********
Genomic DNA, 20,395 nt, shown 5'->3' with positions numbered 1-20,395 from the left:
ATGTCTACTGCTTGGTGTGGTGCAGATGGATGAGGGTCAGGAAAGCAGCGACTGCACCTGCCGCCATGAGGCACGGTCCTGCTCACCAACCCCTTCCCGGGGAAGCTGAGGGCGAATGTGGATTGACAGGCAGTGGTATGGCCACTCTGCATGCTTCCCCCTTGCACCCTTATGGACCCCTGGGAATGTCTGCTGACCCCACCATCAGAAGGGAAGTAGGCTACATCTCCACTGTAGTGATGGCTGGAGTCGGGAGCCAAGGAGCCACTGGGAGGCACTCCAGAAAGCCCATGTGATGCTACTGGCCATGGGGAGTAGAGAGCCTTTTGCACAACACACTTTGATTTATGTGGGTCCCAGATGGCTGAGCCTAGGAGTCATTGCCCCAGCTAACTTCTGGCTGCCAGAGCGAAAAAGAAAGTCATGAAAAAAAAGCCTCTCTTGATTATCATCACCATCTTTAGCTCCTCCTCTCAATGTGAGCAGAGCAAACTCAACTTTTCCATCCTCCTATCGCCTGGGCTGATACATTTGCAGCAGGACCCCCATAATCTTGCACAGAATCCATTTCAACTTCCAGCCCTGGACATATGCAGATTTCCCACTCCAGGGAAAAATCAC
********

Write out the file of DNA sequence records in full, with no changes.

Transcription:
Genomic DNA, 20,395 nt, shown 5'->3' with positions numbered 1-20,395 from the left:
ATGTCTACTGCTTGGTGTGGTGCAGATGGATGAGGGTCAGGAAAGCAGCGACTGCACCTGCCGCCATGAGGCACGGTCCTGCTCACCAACCCCTTCCCGGGGAAGCTGAGGGCGAATGTGGATTGACAGGCAGTGGTATGGCCACTCTGCATGCTTCCCCCTTGCACCCTTATGGACCCCTGGGAATGTCTGCTGACCCCACCATCAGAAGGGAAGTAGGCTACATCTCCACTGTAGTGATGGCTGGAGTCGGGAGCCAAGGAGCCACTGGGAGGCACTCCAGAAAGCCCATGTGATGCTACTGGCCATGGGGAGTAGAGAGCCTTTTGCACAACACACTTTGATTTATGTGGGTCCCAGATGGCTGAGCCTAGGAGTCATTGCCCCAGCTAACTTCTGGCTGCCAGAGCGAAAAAGAAAGTCATGAAAAAAAAGCCTCTCTTGATTATCATCACCATCTTTAGCTCCTCCTCTCAATGTGAGCAGAGCAAACTCAACTTTTCCATCCTCCTATCGCCTGGGCTGATACATTTGCAGCAGGACCCCCATAATCTTGCACAGAATCCATTTCAACTTCCAGCCCTGGACATATGCAGATTTCCCACTCCAGGGAAAAATCAC